Professor Memon added: “Next steps might include testing this hypothesis by randomised community trials of lithium supplementation of the water supply, particularly in communities (or settings) with demonstrated high prevalence of mental health conditions, violent criminal behaviour, chronic substance abuse and risk of suicide. This may provide further evidence to support the hypothesis that lithium could be used at the community level to reduce or combat the risk of these conditions.”
Professor Carmine Pariante from the Royal College of Psychiatrists, commented: “This study shows that the boundaries between medication and nutritional interventions are not as rigid as we used to think, opening up the possibility of new treatments that span both domains. More knowledge of the beneficial properties of lithium and its role in regulating brain function can lead to a deeper understanding of mental illness and improve the wellbeing of patients with depression and other mental health problems.”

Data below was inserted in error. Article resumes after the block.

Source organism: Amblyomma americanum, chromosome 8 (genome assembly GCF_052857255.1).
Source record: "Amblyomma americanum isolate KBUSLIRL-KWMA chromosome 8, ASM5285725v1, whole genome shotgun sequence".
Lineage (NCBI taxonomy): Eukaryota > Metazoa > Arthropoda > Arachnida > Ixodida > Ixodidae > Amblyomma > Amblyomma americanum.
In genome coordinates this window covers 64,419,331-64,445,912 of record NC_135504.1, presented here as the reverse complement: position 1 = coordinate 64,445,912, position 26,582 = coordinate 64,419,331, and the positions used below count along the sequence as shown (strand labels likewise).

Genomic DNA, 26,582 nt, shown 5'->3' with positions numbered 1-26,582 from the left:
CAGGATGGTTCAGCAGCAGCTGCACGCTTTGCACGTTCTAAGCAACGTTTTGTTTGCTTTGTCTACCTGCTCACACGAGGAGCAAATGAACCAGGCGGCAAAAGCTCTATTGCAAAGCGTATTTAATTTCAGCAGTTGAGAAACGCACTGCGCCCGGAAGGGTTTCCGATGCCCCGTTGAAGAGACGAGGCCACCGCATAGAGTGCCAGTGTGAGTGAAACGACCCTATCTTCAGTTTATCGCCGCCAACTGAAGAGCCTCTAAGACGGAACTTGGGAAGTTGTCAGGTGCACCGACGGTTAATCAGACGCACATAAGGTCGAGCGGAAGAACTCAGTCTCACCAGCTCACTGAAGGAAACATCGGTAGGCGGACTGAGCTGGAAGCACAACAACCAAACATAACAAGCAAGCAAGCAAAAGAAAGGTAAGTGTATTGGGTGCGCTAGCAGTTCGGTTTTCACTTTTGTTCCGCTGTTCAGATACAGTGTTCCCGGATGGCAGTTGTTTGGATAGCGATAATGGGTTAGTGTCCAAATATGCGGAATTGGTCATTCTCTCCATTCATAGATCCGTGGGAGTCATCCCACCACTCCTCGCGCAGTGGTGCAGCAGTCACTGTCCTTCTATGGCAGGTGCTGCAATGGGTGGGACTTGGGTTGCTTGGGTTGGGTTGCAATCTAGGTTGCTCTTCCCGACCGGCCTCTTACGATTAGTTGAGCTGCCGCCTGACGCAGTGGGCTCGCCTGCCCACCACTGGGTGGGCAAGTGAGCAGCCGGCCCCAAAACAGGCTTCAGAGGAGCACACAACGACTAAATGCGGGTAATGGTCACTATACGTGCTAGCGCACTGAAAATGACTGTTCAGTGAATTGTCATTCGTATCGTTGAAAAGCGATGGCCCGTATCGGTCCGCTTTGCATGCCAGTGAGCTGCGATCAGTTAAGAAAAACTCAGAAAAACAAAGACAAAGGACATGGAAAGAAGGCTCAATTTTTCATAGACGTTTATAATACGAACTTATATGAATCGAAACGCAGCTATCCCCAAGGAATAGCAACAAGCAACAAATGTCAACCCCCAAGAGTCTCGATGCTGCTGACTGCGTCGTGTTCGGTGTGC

The study involved systematic review and meta-analysis of all previous studies on the subject – conducted in Austria, Greece, Italy, Lithuania, UK, Japan and USA – which correlated naturally occurring lithium levels in drinking water samples and suicide rates in 1,286 regions/counties/cities in these countries.
The study is published in the British Journal of Psychiatry. It was supported by BSMS, and part-funded by the National Institute for Health Research (NIHR) Biomedical Research Centre at South London and Maudsley NHS Foundation Trust and King’s College London.
You can read the study in the British Journal of Psychiatry.